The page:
The reason we’re testing this isn’t just to find the best ISOs to shoot at with the lowest noise. It’s going to be the foundation for testing our proper RAW exposure settings, which incidentally will reduce noise among other things. So why test at inherently noise ISOs when we can start off with our proven least noisy ISOs?
RAW Exposure Test
So here’s the deal: Your camera preview image and histogram represent an in-camera processed JPEG, not the actual data in the RAW file. We were always told not to base our exposures on the image since we couldn’t calibrate the screen, but now we know the histogram isn’t even accurate either. What’s a photog to do? Well…test!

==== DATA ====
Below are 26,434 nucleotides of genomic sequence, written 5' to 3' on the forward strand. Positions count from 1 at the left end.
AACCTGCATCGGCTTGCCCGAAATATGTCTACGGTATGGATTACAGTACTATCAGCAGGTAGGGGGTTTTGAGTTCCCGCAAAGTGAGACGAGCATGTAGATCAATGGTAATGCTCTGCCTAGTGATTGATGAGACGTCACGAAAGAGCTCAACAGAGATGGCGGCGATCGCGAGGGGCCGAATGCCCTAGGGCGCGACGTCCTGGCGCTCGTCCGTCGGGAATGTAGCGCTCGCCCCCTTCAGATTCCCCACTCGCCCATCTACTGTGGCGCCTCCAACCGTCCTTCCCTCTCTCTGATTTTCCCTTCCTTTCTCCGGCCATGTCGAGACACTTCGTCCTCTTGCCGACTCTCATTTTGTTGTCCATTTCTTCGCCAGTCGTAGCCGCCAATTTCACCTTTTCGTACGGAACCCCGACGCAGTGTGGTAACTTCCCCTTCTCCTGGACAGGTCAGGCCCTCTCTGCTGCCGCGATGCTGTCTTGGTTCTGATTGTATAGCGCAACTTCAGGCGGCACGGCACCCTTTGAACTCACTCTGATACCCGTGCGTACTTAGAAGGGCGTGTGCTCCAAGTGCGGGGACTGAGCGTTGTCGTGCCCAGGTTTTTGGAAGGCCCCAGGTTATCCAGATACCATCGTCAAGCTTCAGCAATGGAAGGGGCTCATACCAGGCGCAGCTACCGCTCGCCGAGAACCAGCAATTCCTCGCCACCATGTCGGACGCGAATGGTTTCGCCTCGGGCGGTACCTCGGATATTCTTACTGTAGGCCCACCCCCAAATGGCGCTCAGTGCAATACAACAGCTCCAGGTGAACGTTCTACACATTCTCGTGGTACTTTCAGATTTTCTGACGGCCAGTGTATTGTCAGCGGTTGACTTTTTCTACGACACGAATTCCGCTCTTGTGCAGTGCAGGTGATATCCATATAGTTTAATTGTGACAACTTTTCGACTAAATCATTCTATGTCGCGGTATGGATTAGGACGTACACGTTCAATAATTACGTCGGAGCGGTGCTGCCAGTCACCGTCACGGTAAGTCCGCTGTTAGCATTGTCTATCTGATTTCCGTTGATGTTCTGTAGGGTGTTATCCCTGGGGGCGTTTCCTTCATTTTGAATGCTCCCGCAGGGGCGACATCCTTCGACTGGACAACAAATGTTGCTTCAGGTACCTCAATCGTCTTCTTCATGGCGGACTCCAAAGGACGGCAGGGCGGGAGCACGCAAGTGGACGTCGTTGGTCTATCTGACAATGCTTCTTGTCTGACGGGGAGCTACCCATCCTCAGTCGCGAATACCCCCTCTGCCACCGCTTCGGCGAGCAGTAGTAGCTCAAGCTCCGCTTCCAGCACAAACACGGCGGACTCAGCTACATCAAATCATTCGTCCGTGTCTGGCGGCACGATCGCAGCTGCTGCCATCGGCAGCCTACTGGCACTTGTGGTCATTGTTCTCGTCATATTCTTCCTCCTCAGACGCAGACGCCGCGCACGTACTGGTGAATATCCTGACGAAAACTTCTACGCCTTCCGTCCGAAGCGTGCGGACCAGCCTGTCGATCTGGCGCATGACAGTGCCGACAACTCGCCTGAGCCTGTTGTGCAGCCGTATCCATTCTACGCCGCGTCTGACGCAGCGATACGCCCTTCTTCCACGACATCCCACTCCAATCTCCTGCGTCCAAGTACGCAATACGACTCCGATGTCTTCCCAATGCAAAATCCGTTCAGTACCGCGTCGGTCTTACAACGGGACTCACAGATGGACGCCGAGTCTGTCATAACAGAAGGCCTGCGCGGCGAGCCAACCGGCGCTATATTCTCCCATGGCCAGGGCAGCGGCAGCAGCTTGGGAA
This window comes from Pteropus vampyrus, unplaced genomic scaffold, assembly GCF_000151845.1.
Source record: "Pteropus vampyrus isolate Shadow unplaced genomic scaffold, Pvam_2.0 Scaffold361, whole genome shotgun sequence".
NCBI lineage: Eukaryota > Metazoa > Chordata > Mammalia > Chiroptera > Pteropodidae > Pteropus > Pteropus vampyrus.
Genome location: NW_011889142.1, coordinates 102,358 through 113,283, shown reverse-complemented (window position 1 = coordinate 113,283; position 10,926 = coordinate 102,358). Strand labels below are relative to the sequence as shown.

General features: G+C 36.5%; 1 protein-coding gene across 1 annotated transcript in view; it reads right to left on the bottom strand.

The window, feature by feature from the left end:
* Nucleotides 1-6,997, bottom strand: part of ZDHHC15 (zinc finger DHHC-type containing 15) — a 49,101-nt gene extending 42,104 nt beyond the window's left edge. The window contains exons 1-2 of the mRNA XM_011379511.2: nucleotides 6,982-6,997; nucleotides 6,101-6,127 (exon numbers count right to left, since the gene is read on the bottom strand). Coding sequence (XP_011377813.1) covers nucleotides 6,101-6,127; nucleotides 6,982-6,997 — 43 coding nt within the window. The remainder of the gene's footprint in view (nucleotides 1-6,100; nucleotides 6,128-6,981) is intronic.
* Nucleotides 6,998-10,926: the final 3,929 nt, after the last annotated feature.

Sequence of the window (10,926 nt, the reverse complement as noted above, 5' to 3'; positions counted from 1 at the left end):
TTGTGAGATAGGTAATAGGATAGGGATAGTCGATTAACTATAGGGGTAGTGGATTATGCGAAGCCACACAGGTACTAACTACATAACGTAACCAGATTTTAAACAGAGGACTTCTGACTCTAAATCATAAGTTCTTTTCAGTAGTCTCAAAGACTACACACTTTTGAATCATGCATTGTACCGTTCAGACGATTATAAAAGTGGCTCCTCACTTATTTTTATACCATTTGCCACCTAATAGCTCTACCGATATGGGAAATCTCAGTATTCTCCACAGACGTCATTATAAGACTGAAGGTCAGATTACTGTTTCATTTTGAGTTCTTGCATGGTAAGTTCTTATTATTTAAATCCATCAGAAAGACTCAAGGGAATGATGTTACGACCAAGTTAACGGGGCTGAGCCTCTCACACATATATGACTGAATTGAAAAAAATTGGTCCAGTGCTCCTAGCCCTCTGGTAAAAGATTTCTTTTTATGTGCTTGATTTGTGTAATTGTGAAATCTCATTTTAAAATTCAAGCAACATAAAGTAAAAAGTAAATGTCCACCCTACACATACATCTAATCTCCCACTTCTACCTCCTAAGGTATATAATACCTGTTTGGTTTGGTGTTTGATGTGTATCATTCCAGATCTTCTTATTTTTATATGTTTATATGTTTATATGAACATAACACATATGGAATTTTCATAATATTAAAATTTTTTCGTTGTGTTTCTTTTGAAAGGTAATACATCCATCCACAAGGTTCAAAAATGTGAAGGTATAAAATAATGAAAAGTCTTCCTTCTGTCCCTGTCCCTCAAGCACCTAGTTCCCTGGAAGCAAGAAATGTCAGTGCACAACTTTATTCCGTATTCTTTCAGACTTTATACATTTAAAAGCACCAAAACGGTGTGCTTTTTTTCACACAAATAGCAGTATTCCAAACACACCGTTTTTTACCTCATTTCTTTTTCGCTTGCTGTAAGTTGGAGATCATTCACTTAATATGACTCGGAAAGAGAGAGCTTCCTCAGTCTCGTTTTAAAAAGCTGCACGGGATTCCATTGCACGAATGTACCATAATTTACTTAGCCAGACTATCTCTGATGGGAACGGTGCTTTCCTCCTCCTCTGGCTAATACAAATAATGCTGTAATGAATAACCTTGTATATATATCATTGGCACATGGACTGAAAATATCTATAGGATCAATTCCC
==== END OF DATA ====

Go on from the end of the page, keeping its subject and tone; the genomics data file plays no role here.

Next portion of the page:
Our set up isn’t super scientific, but it was more important for consistency between shots than anything else. So we set up one Alien Bees B800 strobe over an Xrite ColorChecker Color Rendition Chart, a blank piece of white paper and a cup that was lined with black felt to provide a solid shadow on the felt background. The felt background gave us a texture to judge our final shadow detail range and noise levels off of, particularly in the shadow of the cup. The camera set up consists of a Canon 5D MKII, with no noise reduction settings, and a 70-200L IS lens. Exposures were determined with a Sekonic L-508 light meter. Bracket exposures were adjusted by varying the flash output, not the lens aperture, which would have introduced sharpness and contrast variations.